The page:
Ecosystem Effects of Urban Stream RestorationEPA Grant Number: F5E11146
Title: Ecosystem Effects of Urban Stream Restoration
Investigators: Sudduth, E
Institution: Duke University
EPA Project Officer: Manty, Dale
Project Period: September 1, 2005 through August 31, 2008
Project Amount: $111,172
RFA: STAR Graduate Fellowships (2005) RFA Text | Recipients Lists
Research Category: Academic Fellowships
This study will examine the effects of changes in channel shape and structure on ecosystem function in restored reaches of urban streams by comparing them to unrestored, stormwater-managed, and reference reaches.
The primary questions to be answered are:
- How have channel reconfiguration restoration efforts affected the physical and hydraulic retention of the stream channel?
- How do these changes in channel structure affect breakdown rates of organic matter?
- How do these changes in channel structure affect rates of gross primary production, community respiration, and net ecosystem metabolism?
- How similar are organic dynamics of restored streams to those in unrestored, stormwater managed, and reference reaches?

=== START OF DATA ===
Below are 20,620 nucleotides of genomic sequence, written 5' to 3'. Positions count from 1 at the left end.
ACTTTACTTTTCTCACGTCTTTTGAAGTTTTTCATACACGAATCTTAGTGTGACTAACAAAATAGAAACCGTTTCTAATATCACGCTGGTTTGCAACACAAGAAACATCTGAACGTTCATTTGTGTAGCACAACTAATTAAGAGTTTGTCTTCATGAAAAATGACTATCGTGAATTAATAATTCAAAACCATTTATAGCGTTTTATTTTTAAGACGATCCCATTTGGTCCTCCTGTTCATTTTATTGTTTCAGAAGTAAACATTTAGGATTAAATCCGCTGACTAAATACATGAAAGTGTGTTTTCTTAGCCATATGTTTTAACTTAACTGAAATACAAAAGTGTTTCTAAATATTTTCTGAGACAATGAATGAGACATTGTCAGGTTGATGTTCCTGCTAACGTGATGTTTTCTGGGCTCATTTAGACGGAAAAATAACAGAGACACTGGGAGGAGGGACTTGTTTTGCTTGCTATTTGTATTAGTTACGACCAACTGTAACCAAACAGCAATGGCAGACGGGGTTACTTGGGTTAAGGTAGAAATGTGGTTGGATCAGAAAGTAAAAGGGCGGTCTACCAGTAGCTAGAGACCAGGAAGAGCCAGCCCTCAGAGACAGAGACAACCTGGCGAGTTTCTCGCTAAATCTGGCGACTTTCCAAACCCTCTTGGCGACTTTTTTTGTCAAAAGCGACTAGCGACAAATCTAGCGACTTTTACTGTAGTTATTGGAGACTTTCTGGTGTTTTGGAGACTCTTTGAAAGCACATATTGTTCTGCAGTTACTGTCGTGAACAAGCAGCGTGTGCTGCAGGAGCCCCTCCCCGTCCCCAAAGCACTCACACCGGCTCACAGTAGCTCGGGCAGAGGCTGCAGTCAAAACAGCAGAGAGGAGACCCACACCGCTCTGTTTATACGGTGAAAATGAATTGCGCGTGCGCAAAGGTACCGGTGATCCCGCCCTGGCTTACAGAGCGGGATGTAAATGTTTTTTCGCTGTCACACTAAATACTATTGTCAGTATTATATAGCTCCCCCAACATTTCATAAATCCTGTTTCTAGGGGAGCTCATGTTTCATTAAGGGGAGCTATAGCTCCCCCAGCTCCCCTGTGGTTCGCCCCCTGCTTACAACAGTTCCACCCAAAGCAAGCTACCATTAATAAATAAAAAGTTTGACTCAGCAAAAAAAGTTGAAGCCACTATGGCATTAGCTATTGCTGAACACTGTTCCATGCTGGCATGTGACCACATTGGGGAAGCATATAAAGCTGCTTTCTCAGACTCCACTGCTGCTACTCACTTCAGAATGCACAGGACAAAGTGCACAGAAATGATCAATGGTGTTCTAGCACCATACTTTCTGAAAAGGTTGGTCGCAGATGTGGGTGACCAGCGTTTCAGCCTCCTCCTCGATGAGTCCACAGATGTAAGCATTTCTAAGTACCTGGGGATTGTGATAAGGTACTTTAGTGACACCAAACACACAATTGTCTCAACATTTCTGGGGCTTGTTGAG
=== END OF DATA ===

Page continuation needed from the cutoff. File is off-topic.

In general, the ecosystem function of a restored site will depend upon how degraded the site was prior to restoration and to what extent this was addressed in the restoration design. A stream whose primary impairment is severe water quality problems due to non-point source pollution will have a very different response to a full channel reconstruction than a stream whose main impairment was channel straightening 50 years previously. In some cases, the most important factor in determining ecosystem function may be improved OM retention due to the restoration activities. In other cases, it may be a still unaddressed impact in the catchment, such as changes in stormwater runoff due to urbanization. It is also possible that the most important determining factor of ecosystem function may be remaining impacts from the restoration process itself.